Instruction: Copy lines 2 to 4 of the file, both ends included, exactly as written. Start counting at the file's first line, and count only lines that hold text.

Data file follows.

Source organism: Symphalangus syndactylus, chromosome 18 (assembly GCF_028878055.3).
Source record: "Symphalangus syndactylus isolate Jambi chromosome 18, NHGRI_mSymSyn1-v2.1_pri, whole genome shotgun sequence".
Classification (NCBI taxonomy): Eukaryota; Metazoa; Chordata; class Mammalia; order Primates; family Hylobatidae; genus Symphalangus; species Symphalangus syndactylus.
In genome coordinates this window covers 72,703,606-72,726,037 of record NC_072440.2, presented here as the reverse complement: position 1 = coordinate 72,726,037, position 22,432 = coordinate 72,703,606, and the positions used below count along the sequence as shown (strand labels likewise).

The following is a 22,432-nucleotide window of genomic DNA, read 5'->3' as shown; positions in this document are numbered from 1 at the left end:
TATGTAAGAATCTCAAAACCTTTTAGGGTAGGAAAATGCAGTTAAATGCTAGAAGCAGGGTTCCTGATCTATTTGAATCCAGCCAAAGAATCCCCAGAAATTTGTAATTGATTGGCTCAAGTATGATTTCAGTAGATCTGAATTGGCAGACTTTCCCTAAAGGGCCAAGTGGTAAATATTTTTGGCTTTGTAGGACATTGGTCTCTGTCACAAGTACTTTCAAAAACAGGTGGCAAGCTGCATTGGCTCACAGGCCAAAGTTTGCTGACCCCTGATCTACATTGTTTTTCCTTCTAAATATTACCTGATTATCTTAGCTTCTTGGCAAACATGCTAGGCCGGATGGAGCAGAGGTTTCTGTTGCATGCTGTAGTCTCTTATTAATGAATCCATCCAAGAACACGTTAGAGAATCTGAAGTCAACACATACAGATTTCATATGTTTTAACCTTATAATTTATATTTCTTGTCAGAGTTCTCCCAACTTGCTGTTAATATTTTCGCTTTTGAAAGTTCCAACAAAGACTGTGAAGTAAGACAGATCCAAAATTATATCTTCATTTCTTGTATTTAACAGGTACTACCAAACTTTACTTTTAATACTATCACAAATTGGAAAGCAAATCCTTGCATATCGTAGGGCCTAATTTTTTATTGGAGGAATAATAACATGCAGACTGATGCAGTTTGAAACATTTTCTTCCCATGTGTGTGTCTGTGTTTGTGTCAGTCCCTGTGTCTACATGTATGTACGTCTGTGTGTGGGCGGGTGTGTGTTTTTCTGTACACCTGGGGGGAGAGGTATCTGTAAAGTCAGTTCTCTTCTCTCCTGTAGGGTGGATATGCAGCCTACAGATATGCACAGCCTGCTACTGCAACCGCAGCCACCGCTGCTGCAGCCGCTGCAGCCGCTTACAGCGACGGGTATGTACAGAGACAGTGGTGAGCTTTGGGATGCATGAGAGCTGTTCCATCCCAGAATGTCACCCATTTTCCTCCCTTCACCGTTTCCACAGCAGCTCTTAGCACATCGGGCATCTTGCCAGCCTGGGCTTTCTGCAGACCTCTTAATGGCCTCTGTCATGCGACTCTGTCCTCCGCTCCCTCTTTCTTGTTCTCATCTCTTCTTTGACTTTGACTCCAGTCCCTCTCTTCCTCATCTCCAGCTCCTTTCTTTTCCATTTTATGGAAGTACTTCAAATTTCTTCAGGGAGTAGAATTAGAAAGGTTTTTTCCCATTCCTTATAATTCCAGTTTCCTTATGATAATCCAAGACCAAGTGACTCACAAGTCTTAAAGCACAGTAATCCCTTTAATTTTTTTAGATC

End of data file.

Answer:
Source record: "Symphalangus syndactylus isolate Jambi chromosome 18, NHGRI_mSymSyn1-v2.1_pri, whole genome shotgun sequence".
Classification (NCBI taxonomy): Eukaryota; Metazoa; Chordata; class Mammalia; order Primates; family Hylobatidae; genus Symphalangus; species Symphalangus syndactylus.
In genome coordinates this window covers 72,703,606-72,726,037 of record NC_072440.2, presented here as the reverse complement: position 1 = coordinate 72,726,037, position 22,432 = coordinate 72,703,606, and the positions used below count along the sequence as shown (strand labels likewise).